The Centers for Disease Control and Prevention warned doctors Thursday to be aware of two growing outbreaks of Marburg virus disease in Africa, and will begin reaching out to some arriving travelers to the U.S. to watch for symptoms of the Ebola-like viral hemorrhagic fever.
This new CDC alert comes as cases have climbed in the wake of Equatorial Guinea and Tanzania declaring outbreaks of Marburg earlier this year. The outbreak is the first declared for each country, and ranks as among the largest on the continent in a decade.
“Currently, the risk of MVD [Marburg virus disease] in the United States is low; however, clinicians should be aware of the potential for imported cases. It is important to systematically assess patients for the possibility of viral hemorrhagic fevers,” the CDC’s alert urges.
What is Marburg virus, and what are the symptoms?
Marburg is a virus that can infect humans who come into contact with its animal host, a type of bats native to Africa. It can then be transmitted from an infected person to others through contact with blood or bodily fluids.
Similar to its close relative Ebola, Marburg begins with common symptoms like fever and headaches before progressing to increasingly severe issues like diarrhea, “massive hemorrhaging” and organ failure. Around half of patients with identified cases die in outbreaks, on average, the World Health Organization estimates.
Symptoms can begin as early as two days after exposure to as late as three weeks after.
So far, local authorities have tallied 14 confirmed cases in Equatorial Guinea since the outbreak was declared on February 13, with 10 dead. An additional 23 probable cases have been identified, the WHO said Thursday.
The CDC says eight cases have been confirmed in Tanzania, with five dead.
Most experts think the two outbreaks stemmed from separate so-called “spillover events” from animals to humans, the CDC says.
Authorities have warned that cases in Equatorial Guinea have been detected across a wide swath of the country with no known links between patients, suggesting that the virus is spreading undetected among people in the region.
“Though we do not know yet the origin of the Marburg outbreaks in Equatorial Guinea and Tanzania, we do know that there continues to be increased capacity in Africa to recognize and test samples for viral haemorrhagic fevers like Marburg and Ebola,” the World Health Organization’s Dr. Tieble Traore said April 4 in a post.
Travel and other precautions
There are no direct flights from either country to the U.S. However, the CDC says it has begun sending text messages to arriving travelers who had been in Equatorial Guinea or Tanzania, urging them to contact authorities if they develop Marburg symptoms within 21 days after their trip.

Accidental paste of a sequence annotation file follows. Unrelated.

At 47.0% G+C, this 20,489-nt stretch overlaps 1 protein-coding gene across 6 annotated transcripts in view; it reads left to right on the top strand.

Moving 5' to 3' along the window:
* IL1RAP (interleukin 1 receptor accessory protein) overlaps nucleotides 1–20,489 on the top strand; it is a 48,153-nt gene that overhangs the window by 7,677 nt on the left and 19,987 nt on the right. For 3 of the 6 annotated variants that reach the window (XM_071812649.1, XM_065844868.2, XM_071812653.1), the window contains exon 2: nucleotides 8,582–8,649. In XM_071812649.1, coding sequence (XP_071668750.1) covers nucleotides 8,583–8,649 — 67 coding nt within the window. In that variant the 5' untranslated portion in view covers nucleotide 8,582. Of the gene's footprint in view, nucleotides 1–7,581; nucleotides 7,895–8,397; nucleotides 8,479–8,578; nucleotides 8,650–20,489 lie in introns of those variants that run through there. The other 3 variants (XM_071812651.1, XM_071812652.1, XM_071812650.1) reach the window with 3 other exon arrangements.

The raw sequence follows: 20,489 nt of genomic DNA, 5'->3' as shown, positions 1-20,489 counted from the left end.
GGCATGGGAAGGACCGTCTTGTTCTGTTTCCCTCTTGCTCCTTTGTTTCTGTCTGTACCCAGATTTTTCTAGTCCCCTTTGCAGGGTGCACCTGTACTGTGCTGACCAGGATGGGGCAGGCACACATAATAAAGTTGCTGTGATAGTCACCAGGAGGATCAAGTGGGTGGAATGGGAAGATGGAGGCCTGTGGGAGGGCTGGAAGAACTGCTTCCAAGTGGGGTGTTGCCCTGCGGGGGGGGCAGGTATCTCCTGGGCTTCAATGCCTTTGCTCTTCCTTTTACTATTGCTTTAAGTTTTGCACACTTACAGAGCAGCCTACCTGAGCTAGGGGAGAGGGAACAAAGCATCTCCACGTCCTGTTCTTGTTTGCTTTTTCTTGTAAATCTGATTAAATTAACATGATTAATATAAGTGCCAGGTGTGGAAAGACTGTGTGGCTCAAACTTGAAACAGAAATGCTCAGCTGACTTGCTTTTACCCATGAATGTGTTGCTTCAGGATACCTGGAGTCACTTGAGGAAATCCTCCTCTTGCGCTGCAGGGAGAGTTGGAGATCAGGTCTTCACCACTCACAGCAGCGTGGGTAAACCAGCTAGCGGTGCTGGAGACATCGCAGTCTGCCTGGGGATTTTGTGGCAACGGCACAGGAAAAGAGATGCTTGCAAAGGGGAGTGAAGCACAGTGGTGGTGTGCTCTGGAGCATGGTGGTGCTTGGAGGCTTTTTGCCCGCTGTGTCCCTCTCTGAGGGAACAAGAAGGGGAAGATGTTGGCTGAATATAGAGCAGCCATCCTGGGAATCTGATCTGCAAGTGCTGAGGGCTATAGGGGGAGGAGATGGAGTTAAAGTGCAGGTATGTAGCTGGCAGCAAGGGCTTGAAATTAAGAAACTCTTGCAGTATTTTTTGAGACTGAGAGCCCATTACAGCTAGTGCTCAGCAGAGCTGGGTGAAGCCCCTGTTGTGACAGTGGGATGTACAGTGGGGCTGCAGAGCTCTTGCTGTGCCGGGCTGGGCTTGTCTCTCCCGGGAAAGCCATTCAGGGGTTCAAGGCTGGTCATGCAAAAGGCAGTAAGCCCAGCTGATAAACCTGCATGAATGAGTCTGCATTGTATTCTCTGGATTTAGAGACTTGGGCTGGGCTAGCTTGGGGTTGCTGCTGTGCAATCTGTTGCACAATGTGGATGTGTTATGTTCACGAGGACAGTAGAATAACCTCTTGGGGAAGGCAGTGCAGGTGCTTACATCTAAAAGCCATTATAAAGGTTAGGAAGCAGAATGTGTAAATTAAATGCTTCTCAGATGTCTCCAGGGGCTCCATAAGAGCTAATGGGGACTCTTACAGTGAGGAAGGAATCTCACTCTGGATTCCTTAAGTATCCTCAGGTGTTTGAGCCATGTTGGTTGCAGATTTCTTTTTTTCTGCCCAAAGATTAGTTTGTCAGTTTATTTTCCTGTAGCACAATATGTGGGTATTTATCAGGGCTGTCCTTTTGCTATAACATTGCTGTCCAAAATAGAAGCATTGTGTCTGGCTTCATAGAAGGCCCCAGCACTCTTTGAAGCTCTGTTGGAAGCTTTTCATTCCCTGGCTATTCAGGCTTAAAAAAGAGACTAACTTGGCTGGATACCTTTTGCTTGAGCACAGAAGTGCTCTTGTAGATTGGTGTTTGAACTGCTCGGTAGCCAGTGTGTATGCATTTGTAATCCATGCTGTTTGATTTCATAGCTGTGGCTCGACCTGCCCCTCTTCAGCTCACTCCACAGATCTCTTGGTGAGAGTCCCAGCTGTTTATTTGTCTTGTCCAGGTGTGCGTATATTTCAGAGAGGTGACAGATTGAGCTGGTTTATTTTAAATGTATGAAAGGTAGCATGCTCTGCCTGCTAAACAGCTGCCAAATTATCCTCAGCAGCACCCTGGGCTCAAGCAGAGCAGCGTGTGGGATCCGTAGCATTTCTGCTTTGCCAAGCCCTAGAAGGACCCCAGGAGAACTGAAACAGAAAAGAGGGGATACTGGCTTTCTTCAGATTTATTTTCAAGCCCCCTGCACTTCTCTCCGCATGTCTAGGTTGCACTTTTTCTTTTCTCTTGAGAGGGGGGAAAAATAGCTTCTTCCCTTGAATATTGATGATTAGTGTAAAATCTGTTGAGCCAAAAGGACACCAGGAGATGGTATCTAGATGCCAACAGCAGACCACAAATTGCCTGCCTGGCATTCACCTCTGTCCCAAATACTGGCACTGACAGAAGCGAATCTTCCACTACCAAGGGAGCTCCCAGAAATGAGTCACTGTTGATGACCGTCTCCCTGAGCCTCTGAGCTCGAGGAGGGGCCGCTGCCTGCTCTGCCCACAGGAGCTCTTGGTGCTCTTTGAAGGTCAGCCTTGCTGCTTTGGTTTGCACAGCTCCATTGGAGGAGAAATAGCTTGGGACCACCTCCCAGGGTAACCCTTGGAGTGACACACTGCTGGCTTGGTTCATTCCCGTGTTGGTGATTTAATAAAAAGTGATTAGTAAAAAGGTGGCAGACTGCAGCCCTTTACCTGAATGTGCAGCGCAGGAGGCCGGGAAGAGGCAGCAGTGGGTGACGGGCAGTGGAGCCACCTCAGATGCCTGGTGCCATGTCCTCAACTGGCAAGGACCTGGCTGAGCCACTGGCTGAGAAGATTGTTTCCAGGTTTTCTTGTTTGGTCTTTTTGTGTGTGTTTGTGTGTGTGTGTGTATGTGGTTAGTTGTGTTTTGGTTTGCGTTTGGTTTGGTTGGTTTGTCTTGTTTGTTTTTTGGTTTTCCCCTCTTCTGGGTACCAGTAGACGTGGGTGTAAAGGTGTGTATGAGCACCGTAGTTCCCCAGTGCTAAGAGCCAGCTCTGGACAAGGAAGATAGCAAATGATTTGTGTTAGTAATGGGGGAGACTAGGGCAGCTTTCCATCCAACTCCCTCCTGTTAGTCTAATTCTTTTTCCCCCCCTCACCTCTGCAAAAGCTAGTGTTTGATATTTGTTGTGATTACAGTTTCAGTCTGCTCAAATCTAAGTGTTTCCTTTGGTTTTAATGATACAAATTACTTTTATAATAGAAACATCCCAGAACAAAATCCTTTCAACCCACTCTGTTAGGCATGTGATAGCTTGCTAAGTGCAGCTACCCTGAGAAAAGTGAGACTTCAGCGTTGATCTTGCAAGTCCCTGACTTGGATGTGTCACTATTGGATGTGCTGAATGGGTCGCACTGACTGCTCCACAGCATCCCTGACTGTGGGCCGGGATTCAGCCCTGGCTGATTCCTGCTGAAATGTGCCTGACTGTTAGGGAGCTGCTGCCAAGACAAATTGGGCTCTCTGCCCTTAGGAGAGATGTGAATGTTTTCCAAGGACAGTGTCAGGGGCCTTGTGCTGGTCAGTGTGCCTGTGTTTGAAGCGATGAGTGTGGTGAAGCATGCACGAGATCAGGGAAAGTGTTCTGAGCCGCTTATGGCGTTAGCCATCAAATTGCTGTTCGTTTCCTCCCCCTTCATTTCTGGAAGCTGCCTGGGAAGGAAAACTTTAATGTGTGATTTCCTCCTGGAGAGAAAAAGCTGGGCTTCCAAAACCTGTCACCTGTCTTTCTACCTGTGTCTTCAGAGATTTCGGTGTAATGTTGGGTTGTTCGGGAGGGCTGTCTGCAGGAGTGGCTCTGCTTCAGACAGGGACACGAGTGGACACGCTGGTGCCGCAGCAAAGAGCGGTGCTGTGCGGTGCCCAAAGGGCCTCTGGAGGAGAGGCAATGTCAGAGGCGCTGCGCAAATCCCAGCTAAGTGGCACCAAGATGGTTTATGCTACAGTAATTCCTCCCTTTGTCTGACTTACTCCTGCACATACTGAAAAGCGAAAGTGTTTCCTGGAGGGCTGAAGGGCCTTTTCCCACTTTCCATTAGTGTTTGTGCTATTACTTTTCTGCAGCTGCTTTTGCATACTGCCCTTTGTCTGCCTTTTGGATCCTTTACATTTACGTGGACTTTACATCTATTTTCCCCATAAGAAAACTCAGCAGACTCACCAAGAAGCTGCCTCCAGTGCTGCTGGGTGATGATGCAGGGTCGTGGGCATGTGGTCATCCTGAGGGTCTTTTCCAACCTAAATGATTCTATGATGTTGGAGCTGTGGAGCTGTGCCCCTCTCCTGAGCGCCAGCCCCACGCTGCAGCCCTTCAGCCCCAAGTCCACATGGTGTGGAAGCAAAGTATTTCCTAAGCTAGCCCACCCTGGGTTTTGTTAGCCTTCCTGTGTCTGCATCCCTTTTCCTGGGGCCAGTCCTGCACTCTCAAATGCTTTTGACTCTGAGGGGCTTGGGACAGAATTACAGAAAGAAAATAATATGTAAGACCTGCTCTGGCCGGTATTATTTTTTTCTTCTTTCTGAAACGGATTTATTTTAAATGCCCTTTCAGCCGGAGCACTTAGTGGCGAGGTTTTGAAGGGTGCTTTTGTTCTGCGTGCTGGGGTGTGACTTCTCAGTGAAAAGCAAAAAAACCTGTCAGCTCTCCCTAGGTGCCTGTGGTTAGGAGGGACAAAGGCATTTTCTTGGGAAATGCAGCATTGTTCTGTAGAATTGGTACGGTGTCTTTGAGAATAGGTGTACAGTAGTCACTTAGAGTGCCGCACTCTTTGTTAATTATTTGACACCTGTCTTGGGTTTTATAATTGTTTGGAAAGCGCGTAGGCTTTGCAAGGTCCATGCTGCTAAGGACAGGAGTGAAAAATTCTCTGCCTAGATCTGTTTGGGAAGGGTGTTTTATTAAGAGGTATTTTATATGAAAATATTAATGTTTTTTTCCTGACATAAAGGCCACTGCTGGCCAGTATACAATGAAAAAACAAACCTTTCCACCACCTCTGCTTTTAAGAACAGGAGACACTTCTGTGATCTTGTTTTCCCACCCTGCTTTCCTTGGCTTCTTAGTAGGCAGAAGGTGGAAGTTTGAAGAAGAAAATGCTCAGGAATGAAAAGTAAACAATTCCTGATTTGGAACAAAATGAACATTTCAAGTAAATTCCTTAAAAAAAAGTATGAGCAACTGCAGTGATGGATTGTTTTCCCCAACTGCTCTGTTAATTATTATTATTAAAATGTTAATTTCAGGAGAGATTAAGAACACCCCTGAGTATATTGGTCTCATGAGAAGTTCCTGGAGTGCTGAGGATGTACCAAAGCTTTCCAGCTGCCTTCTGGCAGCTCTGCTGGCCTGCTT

“Currently, no enhanced domestic travel measures are recommended, as the overall risk in the United States is considered low at this time,” the CDC’s alert says.
The agency says it is also working with nongovernmental organizations in the areas with guidance echoing their Ebola recommendations for avoiding infections and screening workers after they return. The CDC has previously been updating its guidance for Ebola to include Marburg as well, in addition to stepping up its travel alert over the outbreak.
In Tanzania, the White House says the U.S. has been providing personal protective equipment as well as “technical support in epidemic management.”
In Equatorial Guinea, CDC responders first began deploying in the wake of the outbreak being declared in February. The U.S. laboratory was stood up on March 10, and is now training local authorities to diagnose suspected cases of Marburg.
Work on possible vaccines
There are no approved vaccines or treatments for Marburg, although manufacturers of several potential vaccine candidates – including one U.S. government-backed option from the Sabin Vaccine Institute – have readied some experimental shots that could be deployed.
750 doses from that vaccine, based on a chimpanzee adenovirus, are ready to be deployed in trials for the current outbreak. WHO officials have previously said shots may be administered in a “ring” approach around the contacts of each case who are at-risk in hopes of helping to stem transmission.
The WHO said Thursday that there is no agreed-upon date for when the country will greenlight test vaccinations to begin, but that Equatorial Guinea has cleared visas for its experts to arrive ahead of shots potentially going into arms.
“When the conditions may be favorable, the trials may be initiated. So right now is building the basics of good alert management and case management and other basics of the outbreak response. And at a future date may be considered, but as of now, we don’t have a firm date for when it will start,” the WHO’s Dr. Abdi Mahamud told reporters.